Everybody loves a list and I've got one for you: the top ten most colorful characters in Dallas Cowboys history.
Please understand that this is not a list of the team's top players, though some of the best players in team history are on it. It is not a list of the most beloved players in franchise history, though it is dotted with players deep in the heart of the Cowboys fan.
No. This list is about personality. This is the list for the bombastic, the eccentric, the nutty, the hilarious. This is the list for the guy that, when he speaks, people listen, because you never know what he might say or do next.
Rather than making this one long article, I have decided to make it a series (so, stay tuned).
We will start with number ten on my list and work our way up the crazy ladder.
Since lists like this are subjective and fraught with controversy, let's go ahead and get the controversy underway by making the first member of our list a man that was never officially affiliated with the franchise, yet became, in his own way, the face of Texas Stadium and an icon of America's Team.
Number Ten: "Crazy Ray" Jones
Crazy Ray, born Wilford Jones, was not the official mascot of the Dallas Cowboys, but no television production of a Cowboys' home game was complete until he was featured.
Crazy Ray was a vendor. He began selling pennants at Cowboys games at the Cotton Bowl in 1962. His trademark outfit, his stick horse, his loud whistle and his outlandish antics endeared him to more than one generation of Cowboys fan.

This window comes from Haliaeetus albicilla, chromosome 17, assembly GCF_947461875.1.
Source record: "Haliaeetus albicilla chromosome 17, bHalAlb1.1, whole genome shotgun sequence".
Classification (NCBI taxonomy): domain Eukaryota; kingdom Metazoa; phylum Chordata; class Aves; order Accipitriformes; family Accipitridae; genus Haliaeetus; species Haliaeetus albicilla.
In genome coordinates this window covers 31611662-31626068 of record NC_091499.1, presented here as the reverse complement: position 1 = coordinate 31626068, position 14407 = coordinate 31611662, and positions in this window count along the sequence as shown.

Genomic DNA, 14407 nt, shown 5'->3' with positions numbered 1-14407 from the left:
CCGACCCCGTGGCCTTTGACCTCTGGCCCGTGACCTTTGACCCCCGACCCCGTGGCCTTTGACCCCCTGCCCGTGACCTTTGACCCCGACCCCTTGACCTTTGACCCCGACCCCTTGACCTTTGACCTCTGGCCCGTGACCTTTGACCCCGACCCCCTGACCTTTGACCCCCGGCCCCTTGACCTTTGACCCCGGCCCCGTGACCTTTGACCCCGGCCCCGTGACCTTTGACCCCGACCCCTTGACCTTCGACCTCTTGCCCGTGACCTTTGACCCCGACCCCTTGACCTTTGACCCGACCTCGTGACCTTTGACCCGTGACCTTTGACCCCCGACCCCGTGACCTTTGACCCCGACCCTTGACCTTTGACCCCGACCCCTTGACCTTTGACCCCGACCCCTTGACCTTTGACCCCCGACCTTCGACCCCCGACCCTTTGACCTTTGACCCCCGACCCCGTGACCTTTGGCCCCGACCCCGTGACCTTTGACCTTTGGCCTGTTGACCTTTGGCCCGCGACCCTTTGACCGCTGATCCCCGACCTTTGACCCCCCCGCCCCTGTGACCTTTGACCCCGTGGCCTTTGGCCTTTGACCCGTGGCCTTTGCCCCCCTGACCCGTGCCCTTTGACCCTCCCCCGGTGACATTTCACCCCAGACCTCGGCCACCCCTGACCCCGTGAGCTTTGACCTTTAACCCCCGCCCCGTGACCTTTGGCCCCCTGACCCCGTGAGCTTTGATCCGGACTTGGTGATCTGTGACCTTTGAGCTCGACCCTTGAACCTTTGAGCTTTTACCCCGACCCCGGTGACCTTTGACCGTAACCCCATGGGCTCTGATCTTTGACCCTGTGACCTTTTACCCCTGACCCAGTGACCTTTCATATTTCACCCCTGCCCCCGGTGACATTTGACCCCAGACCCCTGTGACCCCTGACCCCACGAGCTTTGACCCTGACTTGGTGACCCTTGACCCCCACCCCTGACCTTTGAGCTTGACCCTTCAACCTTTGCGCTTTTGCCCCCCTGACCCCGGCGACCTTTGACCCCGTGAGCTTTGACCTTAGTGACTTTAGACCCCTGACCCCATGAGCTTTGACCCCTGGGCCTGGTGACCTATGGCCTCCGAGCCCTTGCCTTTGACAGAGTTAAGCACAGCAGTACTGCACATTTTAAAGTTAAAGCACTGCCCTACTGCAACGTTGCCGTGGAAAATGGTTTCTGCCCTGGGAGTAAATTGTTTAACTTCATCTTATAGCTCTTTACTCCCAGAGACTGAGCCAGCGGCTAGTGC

The most famous NFL fan of the 1970s (with apologies to Chief Zee of the Redskins, Crazy Ray's pal and "nemesis") was never employed by the Cowboys, but he did get his own parking spot and free pass to the games.
Though I never got closer than a few rows of stadium seats to him, I can still hear him yell, "Cowboys!"
I can still hear that shrill whistle.
I can still see that infectious smile.
And I will always appreciate the man that lived to make people smile, even if it didn't really pay all that well.
In 1997, after a debilitating bout with Diabetes that claimed one of his legs and most of his eyesight, Crazy Ray Jones died. According to reports, he and his wife of more than 60 years had suffered great financial stress due to his long illness. Fans, neighbors and local businesses made contributions and offered help to the aged couple, all of them driven by the memory of a fellow Cowboys fan who felt like an old friend.
Call him crazy for spending his life giving away smiles and dying broke, if you want. I doubt Wilford Jones would mind.
He always liked being called Crazy anyway.